As the title indicates, I want to test whether an $ n \times n$ matrix (numeric, symbolic,..) is diagonal and/or proportional to the $ n \times n$ identity matrix. I, of course, can test whether the $ n^2-n$ individual off-diagonal entries are zero–but that’s, it would seem, is inefficient.

Why aren’t distributed computing and/or GPU considered non-deterministic Turing machines if they can run multiple jobs at once?

So we know a nondeterministic Turing machine (NTM) is just a theoretical model of computation. They are used in thought experiments to examine the abilities and limitations of computers. Commonly used to dicuss P vs NP, and how NP problems cannot be solved in polynomial time UNLESS the computation was done on the hypothetical NTM. We also know an NTM would use a set of rules to prescribe more than one action to be performed for any given situation. In other words, attempt many different options simultaneously.

Isn’t this what distributed computing does across commodity hardware? Run many different possible calculations in parallel? And the GPU, does this within a single machine. Why isn’t this considered an NTM?

What message/instruction should be given for downloading an image for browser and/or tablet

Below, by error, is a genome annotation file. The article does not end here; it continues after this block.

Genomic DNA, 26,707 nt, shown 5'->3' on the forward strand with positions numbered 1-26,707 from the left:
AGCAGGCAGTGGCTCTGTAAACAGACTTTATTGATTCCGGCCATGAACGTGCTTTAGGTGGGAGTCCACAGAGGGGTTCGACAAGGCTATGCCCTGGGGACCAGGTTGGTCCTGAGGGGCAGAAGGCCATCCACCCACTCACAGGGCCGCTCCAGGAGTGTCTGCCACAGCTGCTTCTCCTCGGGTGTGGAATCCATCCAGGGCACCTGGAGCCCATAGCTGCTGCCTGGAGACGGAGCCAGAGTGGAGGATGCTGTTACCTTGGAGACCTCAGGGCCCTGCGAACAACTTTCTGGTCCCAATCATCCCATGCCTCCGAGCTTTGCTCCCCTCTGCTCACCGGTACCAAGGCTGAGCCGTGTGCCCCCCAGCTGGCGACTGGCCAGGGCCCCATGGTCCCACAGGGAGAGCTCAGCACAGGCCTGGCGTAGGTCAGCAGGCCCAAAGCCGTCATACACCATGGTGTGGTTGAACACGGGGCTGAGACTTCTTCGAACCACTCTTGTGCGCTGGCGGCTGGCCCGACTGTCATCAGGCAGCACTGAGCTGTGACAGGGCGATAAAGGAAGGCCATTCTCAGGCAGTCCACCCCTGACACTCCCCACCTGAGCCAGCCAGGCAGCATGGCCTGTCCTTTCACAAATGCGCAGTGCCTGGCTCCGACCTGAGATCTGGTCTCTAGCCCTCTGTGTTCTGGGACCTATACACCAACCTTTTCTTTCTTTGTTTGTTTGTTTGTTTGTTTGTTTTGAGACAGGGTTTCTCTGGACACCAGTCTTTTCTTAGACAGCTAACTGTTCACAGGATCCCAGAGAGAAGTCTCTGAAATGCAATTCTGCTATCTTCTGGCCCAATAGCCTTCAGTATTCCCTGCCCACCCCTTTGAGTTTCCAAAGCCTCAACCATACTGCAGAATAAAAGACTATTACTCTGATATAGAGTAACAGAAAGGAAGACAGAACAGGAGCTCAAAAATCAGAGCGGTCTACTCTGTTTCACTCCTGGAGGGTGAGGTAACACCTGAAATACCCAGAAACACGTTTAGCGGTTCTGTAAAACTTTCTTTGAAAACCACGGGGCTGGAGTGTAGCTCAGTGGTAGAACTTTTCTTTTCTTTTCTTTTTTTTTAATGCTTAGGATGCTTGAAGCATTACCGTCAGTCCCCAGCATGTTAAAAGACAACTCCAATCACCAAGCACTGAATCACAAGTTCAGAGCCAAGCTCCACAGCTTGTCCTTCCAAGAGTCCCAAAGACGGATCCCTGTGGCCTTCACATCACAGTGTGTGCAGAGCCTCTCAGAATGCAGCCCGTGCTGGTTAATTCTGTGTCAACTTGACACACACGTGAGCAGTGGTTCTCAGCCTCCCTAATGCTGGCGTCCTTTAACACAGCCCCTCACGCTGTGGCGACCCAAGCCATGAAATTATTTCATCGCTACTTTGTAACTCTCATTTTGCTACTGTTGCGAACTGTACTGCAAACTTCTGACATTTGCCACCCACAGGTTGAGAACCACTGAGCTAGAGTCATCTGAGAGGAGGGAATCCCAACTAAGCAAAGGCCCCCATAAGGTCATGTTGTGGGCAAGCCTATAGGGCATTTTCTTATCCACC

I need users to download an image from my web app. For browsers that support the HTML 5 ‘download’ attribute my Download button automatically opens the browser download window. However, users on the remaining browsers need to download the image the old fashioned way.

To save an image from a browser on a non-touch device, one right clicks and selects “Save Image As…” and on a touch device, one can usually tap and hold the image and select the save image option.

What concise message/instruction will tell the user to perform the above mentioned actions to download the image? Since we cannot tell with 100% accuracy what device a user is using we would need a combined message (handling touch and non-touch devices)? Though seems that might be unwieldy and long.

Also is asking user’s to “right click” on OSX valid? While there are a number of ways to right click, for the average OSX user, is it something one can expect knowledge of?

Is relational algebra a procedural, imperative, and/or declarative language?

In Database System Concepts 6ed,

6.2 The Tuple Relational Calculus

When we write a relational-algebra expression, we provide a sequence of procedures that generates the answer to our query.

The tuple relational calculus, by contrast, is a nonprocedural query language. It describes the desired information without giving a specific procedure for obtaining that information. A query in the tuple relational calculus is expressed as: {t | P(t)}. That is, it is the set of all tuples t such that predicate P is true for t.

Does the above mean that relational algebra is a procedural language?

Is relational algebra a declarative language?

Is the tuple relational calculus a declarative language?

Is the tuple relational calculus more declarative than relational algebra is?

Is a procedural language an imperative language? (This is always what I heard, but I also heard that SQL is a declarative language (so is relational algebra) so is not imperative.)

What is the correct or most reasonable or most accepted definition of procedural languages, imperative languages, and declarative languages?